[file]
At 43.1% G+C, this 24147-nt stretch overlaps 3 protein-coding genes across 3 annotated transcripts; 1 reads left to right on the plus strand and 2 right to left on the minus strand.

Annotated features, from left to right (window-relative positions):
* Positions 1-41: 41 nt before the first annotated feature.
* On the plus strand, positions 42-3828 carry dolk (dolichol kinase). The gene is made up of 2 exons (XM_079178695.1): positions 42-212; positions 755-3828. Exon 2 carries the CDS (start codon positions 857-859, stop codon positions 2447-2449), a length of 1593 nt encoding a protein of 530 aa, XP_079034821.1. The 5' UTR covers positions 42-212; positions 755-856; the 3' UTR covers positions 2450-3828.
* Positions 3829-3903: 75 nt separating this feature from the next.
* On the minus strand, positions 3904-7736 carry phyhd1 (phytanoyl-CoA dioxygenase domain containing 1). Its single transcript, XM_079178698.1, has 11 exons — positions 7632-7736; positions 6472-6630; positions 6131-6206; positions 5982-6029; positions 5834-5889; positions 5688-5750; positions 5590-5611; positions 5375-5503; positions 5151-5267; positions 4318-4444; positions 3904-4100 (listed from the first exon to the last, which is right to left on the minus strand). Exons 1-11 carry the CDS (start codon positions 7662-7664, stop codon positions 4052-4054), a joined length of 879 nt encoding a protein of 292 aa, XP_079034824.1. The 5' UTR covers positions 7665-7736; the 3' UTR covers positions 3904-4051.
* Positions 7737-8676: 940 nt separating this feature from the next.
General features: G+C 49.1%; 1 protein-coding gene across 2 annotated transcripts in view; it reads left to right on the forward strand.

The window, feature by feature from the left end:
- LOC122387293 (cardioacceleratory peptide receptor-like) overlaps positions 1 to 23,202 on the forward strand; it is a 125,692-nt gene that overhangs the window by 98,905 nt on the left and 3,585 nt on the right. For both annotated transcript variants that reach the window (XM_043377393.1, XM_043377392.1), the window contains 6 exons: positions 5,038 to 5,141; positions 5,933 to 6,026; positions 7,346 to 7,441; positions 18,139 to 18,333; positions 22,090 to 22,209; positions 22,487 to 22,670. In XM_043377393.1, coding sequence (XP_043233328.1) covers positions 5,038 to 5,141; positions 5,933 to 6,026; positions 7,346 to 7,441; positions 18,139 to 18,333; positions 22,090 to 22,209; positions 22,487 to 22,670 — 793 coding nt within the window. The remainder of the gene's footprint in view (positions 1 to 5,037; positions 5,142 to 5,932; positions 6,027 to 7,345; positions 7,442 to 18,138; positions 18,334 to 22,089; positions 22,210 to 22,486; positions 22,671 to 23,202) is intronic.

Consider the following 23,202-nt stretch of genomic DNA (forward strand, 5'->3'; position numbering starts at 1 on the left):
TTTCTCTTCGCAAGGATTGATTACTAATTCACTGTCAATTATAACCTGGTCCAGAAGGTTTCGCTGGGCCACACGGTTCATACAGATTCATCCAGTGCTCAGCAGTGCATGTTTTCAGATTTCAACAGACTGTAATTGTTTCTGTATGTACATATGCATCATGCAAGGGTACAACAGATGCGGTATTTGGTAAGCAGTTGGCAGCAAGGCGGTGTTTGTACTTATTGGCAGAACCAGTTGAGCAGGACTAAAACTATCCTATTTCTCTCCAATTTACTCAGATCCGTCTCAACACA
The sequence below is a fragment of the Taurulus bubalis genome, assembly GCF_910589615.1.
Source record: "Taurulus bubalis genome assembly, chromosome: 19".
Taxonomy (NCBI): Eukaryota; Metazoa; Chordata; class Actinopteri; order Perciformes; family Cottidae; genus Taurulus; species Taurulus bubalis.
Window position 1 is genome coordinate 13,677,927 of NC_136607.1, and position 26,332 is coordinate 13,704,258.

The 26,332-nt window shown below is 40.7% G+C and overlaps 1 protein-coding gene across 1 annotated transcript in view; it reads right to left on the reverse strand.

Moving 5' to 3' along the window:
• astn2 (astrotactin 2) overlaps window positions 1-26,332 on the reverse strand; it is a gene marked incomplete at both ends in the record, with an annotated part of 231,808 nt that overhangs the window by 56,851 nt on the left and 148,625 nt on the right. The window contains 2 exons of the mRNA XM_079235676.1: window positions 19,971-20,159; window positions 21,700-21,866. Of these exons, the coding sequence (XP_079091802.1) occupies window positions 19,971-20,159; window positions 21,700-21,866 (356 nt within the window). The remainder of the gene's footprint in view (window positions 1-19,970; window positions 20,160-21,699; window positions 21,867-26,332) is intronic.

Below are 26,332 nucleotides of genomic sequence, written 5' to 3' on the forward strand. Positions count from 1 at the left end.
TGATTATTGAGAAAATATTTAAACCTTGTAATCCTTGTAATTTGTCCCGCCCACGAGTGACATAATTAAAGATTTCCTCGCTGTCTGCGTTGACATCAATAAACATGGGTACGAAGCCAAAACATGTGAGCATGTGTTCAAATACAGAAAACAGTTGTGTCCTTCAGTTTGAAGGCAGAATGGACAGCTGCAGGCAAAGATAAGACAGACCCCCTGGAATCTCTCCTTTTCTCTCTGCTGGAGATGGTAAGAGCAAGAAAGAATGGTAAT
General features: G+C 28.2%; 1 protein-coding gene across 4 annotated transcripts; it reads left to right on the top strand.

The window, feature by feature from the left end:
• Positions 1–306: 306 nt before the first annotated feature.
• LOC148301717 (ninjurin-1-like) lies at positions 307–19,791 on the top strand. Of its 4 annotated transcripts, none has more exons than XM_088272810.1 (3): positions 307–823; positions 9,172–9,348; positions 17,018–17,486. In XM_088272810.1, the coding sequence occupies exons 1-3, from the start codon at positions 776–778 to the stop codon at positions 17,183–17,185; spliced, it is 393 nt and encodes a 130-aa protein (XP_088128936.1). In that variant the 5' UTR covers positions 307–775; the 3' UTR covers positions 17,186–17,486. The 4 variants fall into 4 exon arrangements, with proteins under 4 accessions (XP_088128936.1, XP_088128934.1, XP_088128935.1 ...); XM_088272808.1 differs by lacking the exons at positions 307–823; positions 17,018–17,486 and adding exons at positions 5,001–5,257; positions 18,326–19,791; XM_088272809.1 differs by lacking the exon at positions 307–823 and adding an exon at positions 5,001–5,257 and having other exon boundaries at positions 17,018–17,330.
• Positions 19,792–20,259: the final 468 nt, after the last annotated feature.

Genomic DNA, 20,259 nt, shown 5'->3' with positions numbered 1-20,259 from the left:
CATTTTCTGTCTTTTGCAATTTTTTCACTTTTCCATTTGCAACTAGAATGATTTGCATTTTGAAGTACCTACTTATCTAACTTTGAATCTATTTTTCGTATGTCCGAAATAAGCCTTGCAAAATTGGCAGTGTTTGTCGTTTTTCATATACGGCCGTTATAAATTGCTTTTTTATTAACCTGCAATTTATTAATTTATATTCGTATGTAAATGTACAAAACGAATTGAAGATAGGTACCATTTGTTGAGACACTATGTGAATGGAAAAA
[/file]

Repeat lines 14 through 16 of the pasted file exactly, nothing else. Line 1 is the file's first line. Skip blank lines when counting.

Source record: "Taurulus bubalis genome assembly, chromosome: 19".
Taxonomy (NCBI): Eukaryota; Metazoa; Chordata; class Actinopteri; order Perciformes; family Cottidae; genus Taurulus; species Taurulus bubalis.
Window position 1 is genome coordinate 13,677,927 of NC_136607.1, and position 26,332 is coordinate 13,704,258.